Sunday, April 27, 2014

Memory Loss and the Noumenal Mind

As he slowly slides towards the end of his life, my father is suffering from progressive memory loss. Alzheimer’s runs on his side of the family; nonetheless, he seems—so far, at least—to have avoided the most debilitating forms of the disease. Nonetheless, he fades in and out of this world, withdrawing into a series of hallucinations or dreams which represent, to him, realities. I’ve been curious about these inner situations, and asked him a number of questions about them; it appears he has one foot in another world, one others cannot see or touch. He’s slowly withdrawing from this world, loosening the tethers that bind him to this reality—the one we know and inhabit.

It strikes me that he is being withdrawn from this world into an increasingly intimate inner world; and indeed this is how I remember experiencing his mother as her own Alzheimer’s took her out of this world. There is a progressive drawing inward, as though the mind were leaving this world, and re-entering the mind of God.

This forgetting of self is ultimately accompanied by a gentleness; and if the sufferer is willing to let go without resistance, the personality dies without any anger or remorse. To be sure, a personality that resists this dissolution may become violent or angry (and the stronger the ego is, perhaps, the more likely that resistance); but in general, the dissolution of the phenomenal mind seems to me to be an entirely natural process, and one that is furthermore perhaps even desirable at the end of life. The possibility is, after all, that we let go of everything we are and let God flow into us; and perhaps this is what’s happening here, distressing though it may be to loved ones.

A specific example comes to mind.

Our old friend William (Bill) Adie—a business friend of my father’s— was an important part of our family landscape from the 1960’s onward. Towards the end of his life, he suffered from progressive nonfluent aphasia, a form of dementia characterized by a progressive inability to speak.

Bill was an accomplished artist. Over the course of his disease, his artwork underwent a progressive change that, I believe, reflected a fundamental change in his relationship to the inner and outer world. Because the dementia he experienced was specific in nature and resulted in partial, but not complete, separation from the ordinary or phenomenal world we all share experience of, I believe the nature of his artistic insights can help shed some interesting—and hopeful—light on the nature of inner change during the process of literal, psychological, and psychic withdrawal from the phenomenological world.

In the period of his life during which he was still communicative, Bills’ artwork was consistently geometric, featuring paintings based on landscapes derived from and inspired by the contour patterns found in wood grain. Primarily focused on colors, these striking works were abstract masterpieces which revealed little of the artist’s mind, or created any specific world views which might give us insights into man’s psychic or spiritual life.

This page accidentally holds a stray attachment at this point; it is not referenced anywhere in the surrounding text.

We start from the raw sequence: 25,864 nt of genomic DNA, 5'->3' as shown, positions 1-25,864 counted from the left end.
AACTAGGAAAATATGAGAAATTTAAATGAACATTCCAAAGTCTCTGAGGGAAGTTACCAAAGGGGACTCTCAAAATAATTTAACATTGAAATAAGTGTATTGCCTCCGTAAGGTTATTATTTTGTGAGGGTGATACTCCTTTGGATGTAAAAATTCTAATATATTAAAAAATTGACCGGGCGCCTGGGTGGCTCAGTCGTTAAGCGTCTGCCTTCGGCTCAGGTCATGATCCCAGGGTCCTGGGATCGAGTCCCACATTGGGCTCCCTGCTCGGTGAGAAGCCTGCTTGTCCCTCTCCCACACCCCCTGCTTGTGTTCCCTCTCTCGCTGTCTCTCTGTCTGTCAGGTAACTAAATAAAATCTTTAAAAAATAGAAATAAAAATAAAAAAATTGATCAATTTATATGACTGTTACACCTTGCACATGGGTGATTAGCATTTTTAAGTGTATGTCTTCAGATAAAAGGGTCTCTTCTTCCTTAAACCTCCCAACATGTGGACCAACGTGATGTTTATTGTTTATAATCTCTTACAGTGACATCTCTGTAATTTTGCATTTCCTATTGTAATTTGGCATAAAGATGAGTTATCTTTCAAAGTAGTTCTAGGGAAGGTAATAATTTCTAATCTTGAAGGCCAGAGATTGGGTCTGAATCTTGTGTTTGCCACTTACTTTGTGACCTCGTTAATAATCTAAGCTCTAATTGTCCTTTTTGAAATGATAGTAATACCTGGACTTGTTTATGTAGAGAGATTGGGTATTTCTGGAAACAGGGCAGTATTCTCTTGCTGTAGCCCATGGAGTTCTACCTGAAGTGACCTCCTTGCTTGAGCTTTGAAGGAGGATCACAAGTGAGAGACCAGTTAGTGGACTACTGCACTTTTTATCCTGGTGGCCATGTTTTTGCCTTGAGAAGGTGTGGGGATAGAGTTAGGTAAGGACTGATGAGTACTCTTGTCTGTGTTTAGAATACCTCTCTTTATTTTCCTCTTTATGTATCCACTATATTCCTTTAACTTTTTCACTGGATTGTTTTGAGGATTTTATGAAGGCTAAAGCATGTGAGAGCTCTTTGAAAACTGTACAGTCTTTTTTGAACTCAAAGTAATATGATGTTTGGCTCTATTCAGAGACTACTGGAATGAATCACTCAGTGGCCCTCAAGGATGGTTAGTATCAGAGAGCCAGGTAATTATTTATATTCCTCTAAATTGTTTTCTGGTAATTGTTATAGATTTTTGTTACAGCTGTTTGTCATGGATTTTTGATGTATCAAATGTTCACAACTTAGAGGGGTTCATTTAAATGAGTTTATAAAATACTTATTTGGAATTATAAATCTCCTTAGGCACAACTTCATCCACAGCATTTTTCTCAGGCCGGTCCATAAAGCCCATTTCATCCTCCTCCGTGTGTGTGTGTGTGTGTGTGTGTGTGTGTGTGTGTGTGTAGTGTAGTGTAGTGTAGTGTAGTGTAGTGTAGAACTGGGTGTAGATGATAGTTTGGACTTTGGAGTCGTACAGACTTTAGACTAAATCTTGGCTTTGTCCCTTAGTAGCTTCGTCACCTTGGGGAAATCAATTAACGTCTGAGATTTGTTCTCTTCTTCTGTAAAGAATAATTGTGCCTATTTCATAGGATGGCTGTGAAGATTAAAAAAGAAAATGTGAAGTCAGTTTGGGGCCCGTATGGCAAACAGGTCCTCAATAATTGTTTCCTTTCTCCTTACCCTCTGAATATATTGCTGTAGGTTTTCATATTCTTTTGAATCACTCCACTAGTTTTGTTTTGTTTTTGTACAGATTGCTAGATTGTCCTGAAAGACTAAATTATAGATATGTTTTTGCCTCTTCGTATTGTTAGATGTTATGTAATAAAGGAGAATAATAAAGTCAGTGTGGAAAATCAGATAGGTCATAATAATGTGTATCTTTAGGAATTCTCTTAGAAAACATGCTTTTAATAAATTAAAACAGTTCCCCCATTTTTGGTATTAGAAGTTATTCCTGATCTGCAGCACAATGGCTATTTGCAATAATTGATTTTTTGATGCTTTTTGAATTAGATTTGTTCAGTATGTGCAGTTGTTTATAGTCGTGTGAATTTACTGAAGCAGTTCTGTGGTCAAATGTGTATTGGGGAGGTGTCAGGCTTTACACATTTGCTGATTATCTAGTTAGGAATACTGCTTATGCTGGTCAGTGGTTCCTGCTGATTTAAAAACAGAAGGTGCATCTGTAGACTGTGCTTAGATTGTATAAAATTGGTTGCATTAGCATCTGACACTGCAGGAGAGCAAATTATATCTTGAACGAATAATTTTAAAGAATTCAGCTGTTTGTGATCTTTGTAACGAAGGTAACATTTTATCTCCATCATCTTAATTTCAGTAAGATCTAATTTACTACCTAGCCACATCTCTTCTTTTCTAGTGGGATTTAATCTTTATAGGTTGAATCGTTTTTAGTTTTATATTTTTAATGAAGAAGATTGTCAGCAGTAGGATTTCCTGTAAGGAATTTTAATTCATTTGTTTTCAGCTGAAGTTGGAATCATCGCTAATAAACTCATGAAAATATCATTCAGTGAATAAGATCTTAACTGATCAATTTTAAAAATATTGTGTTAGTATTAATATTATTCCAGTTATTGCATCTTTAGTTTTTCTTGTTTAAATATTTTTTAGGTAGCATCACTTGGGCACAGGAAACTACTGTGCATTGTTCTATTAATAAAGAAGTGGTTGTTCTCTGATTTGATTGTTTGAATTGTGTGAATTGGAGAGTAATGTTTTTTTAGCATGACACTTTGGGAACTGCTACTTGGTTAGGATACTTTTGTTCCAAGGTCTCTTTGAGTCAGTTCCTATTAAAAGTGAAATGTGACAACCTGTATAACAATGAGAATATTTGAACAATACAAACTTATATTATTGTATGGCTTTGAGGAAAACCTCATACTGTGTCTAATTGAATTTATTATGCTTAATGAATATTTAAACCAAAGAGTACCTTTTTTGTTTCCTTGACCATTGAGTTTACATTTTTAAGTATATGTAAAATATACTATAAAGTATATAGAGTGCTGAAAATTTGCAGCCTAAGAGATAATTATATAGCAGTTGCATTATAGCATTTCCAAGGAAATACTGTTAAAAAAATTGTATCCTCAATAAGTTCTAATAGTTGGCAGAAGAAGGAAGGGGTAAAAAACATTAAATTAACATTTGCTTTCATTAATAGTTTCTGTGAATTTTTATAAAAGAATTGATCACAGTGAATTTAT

As he withdrew, however, and entered a world which was increasingly inner and unable to communicate with the outer world through language, Bill’s paintings began to change. They evolved into deeply spiritual investigations of the human experience, replete with lines of psychic force, generative imagery, and piercing questions about the nature of human relationship. Clearly, the loosening grip of the verbal and external mind on his inner world caused him to embark on a process of transformational discovery that changed his paintings; changed, in fact, not just the form of his paintings, but the very soul of his paintings.

Just what was at work here?

I think what we are facing is a record of the original mind. I use this term in loose reference to the Zen master’s concept of an original mind, the mind we have before we are born. There is a noumenal mind, a mind in and of itself, that relates to what Meister Eckhart calls the mind of God; and this mind can of necessity bear little relationship to the phenomenal mind we inhabit during the course of a lifetime. This original mind is the mind into which the phenomenal mind returns as the soul releases its grip on the body. It is during this period that mind returns to mind; and in doing so, it forgets everything that mind ever was in this world. 

As I watch my father slowly decay into this otherness, which distresses us and we cannot access… it occurs to me that the distress is all our own, and belongs to this world only. My father (like Bill) seems entirely at peace with what is becoming of him; and perhaps this is because his mind is drawing inward towards that intimate contact with God, which we all so crave, but have so little understanding of. 

Of course that mind, and contact with it, must be quite unfamiliar to us; and so how do we know we are not seeing it, active, in this process? In short, we do not; and so maybe there is something far more subtle going on in the world of what we call “dementia” than we can fathom, from the world where we break things into pieces in order to understand them.  


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